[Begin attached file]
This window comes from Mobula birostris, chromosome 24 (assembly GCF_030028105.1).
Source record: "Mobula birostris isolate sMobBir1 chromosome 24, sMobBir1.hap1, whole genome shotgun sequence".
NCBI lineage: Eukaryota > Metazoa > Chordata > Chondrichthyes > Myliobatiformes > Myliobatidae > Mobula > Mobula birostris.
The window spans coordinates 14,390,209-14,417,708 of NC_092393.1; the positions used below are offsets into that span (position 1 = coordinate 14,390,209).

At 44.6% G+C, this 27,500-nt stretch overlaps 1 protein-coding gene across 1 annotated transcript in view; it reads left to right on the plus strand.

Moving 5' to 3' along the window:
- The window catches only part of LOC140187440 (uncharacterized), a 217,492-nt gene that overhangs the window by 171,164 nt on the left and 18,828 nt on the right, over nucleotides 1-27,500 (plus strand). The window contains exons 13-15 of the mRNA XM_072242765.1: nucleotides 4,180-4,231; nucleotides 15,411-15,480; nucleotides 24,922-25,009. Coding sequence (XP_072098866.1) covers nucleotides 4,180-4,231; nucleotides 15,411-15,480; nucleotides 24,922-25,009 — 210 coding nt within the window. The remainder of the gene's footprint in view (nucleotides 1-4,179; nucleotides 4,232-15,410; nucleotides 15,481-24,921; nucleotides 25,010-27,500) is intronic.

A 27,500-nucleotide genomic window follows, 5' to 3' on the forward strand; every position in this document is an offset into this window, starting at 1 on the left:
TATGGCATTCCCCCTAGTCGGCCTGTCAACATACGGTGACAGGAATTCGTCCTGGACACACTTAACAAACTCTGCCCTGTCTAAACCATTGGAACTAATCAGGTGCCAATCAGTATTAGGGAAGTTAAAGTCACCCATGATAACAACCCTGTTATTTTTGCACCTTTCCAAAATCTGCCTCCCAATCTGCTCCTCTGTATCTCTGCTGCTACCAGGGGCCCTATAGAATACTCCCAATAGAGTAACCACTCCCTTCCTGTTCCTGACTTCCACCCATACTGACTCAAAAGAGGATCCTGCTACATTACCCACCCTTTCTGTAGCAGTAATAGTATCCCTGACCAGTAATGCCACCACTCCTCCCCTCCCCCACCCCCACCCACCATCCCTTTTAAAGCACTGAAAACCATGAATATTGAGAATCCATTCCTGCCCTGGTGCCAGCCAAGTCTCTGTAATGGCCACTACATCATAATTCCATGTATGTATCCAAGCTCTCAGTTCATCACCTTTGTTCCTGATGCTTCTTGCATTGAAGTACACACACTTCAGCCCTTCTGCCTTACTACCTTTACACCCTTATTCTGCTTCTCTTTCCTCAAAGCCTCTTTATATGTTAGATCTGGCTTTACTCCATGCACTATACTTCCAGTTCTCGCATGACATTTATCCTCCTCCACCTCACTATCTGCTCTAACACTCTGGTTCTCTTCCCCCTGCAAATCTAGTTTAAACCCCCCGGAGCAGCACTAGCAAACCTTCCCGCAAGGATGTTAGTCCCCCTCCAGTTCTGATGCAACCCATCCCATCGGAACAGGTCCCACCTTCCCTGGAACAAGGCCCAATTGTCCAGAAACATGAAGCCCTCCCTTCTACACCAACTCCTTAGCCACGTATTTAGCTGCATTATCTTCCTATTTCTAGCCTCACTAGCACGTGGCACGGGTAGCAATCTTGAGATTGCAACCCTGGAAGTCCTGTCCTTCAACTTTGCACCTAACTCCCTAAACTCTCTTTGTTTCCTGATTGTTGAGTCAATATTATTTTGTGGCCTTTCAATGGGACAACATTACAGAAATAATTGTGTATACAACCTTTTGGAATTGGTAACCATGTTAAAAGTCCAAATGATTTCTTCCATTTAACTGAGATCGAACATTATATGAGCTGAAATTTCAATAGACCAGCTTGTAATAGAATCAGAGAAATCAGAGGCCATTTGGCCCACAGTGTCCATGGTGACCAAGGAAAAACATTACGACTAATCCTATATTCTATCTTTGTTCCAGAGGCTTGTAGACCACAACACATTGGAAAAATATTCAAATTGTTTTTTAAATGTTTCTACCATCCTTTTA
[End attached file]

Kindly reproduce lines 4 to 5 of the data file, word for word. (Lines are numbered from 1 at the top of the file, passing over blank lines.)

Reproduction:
The window spans coordinates 14,390,209-14,417,708 of NC_092393.1; the positions used below are offsets into that span (position 1 = coordinate 14,390,209).

At 44.6% G+C, this 27,500-nt stretch overlaps 1 protein-coding gene across 1 annotated transcript in view; it reads left to right on the plus strand.